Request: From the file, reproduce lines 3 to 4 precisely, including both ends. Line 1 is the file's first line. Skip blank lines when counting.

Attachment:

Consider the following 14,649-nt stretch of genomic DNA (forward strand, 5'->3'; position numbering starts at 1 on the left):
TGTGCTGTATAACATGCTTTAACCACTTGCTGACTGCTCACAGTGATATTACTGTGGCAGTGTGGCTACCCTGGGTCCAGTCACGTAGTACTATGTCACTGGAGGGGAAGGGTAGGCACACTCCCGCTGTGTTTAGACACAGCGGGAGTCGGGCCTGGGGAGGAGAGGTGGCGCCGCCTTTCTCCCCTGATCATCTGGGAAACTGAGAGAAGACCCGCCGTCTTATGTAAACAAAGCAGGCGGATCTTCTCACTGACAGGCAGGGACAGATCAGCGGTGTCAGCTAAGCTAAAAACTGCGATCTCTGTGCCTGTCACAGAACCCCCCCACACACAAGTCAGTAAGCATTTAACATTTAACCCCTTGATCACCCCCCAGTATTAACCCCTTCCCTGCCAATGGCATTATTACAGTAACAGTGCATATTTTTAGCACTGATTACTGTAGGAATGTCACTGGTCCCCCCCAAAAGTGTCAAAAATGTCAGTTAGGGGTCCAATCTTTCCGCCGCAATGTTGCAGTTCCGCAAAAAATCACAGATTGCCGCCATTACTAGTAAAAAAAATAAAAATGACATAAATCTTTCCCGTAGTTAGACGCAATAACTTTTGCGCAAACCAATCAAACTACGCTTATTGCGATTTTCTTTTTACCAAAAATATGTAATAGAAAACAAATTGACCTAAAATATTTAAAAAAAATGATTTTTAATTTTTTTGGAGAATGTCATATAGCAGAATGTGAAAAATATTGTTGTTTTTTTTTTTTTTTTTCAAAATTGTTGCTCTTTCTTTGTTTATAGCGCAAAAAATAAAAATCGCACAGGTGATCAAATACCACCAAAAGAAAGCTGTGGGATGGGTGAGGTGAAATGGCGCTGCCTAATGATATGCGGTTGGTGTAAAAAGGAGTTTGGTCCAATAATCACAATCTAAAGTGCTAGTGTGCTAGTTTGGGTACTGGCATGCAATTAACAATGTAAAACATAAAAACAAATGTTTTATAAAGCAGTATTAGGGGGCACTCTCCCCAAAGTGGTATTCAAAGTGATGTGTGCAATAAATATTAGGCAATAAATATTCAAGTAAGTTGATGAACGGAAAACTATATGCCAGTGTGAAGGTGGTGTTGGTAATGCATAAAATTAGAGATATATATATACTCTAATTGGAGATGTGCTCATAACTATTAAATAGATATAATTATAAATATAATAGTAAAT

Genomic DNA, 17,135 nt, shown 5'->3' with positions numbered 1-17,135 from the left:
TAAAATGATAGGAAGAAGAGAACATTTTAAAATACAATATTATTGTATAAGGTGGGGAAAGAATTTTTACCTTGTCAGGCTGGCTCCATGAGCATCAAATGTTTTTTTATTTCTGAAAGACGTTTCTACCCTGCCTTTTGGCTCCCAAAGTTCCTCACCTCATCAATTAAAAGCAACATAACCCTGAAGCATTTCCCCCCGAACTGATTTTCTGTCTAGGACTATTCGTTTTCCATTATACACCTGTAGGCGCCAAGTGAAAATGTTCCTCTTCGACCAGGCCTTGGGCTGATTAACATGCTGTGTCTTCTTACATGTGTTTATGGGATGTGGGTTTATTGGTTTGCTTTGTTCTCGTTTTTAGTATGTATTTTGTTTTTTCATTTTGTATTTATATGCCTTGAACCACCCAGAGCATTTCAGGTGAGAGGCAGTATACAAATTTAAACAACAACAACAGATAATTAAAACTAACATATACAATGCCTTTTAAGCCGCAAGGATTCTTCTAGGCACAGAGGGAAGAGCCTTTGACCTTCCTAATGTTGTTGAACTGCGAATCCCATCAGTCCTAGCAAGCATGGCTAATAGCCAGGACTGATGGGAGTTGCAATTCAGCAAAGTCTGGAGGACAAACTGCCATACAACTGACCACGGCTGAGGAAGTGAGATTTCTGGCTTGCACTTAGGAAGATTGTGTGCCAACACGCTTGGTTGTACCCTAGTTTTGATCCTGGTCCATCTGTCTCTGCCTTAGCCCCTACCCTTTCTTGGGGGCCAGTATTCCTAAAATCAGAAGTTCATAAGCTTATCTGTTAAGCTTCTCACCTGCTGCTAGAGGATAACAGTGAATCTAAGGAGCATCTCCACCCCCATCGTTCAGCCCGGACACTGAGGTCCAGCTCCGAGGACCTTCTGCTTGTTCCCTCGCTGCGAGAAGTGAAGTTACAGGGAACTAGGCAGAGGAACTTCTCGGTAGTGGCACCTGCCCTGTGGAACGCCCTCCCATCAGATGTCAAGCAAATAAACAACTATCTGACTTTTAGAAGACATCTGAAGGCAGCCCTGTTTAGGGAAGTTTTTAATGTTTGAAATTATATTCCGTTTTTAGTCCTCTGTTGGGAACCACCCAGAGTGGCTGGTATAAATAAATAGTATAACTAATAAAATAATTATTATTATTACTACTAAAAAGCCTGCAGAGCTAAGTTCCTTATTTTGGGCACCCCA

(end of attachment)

Genomic DNA, 17,135 nt, shown 5'->3' with positions numbered 1-17,135 from the left:
TAAAATGATAGGAAGAAGAGAACATTTTAAAATACAATATTATTGTATAAGGTGGGGAAAGAATTTTTACCTTGTCAGGCTGGCTCCATGAGCATCAAATGTTTTTTTATTTCTGAAAGACGTTTCTACCCTGCCTTTTGGCTCCCAAAGTTCCTCACCTCATCAATTAAAAGCAACATAACCCTGAAGCATTTCCCCCCGAACTGATTTTCTGTCTAGGACTATTCGTTTTCCATTATACACCTGTAGGCGCCAAGTGAAAATGTTCCTCTTCGACCAGGCCTTGGGCTGATTAACATGCTGTGTCTTCTTACATGTGTTTATGGGATGTGGGTTTATTGGTTTGCTTTGTTCTCGTTTTTAGTATGTATTTTGTTTTTTCATTTTGTATTTATATGCCTTGAACCACCCAGAGCATTTCAGGTGAGAGGCAGTATACAAATTTAAACAACAACAACAGATAATTAAAACTAACATATACAATGCCTTTTAAGCCGCAAGGATTCTTCTAGGCACAGAGGGAAGAGCCTTTGACCTTCCTAATGTTGTTGAACTGCGAATCCCATCAGTCCTAGCAAGCATGGCTAATAGCCAGGACTGATGGGAGTTGCAATTCAGCAAAGTCTGGAGGACAAACTGCCATACAACTGACCACGGCTGAGGAAGTGAGATTTCTGGCTTGCACTTAGGAAGATTGTGTGCCAACACGCTTGGTTGTACCCTAGTTTTGATCCTGGTCCATCTGTCTCTGCCTTAGCCCCTACCCTTTCTTGGGGGCCAGTATTCCTAAAATCAGAAGTTCATAAGCTTATCTGTTAAGCTTCTCACCTGCTGCTAGAGGATAACAGTGAATCTAAGGAGCATCTCCACCCCCATCGTTCAGCCCGGACACTGAGGTCCAGCTCCGAGGACCTTCTGCTTGTTCCCTCGCTGCGAGAAGTGAAGTTACAGGGAACTAGGCAGAGGAACTTCTCGGTAGTGGCACCTGCCCTGTGGAACGCCCTCCCATCAGATGTCAAGCAAATAAACAACTATCTGACTTTTAGAAGACATCTGAAGGCAGCCCTGTTTAGGGAAGTTTTTAATGTTTGAAATTATATTCCGTTTTTAGTCCTCTGTTGGGAACCACCCAGAGTGGCTGGTATAAATAAATAGTATAACTAATAAAATAATTATTATTATTACTACTAAAAAGCCTGCAGAGCTAAGTTCCTTATTTTGGGCACCCCA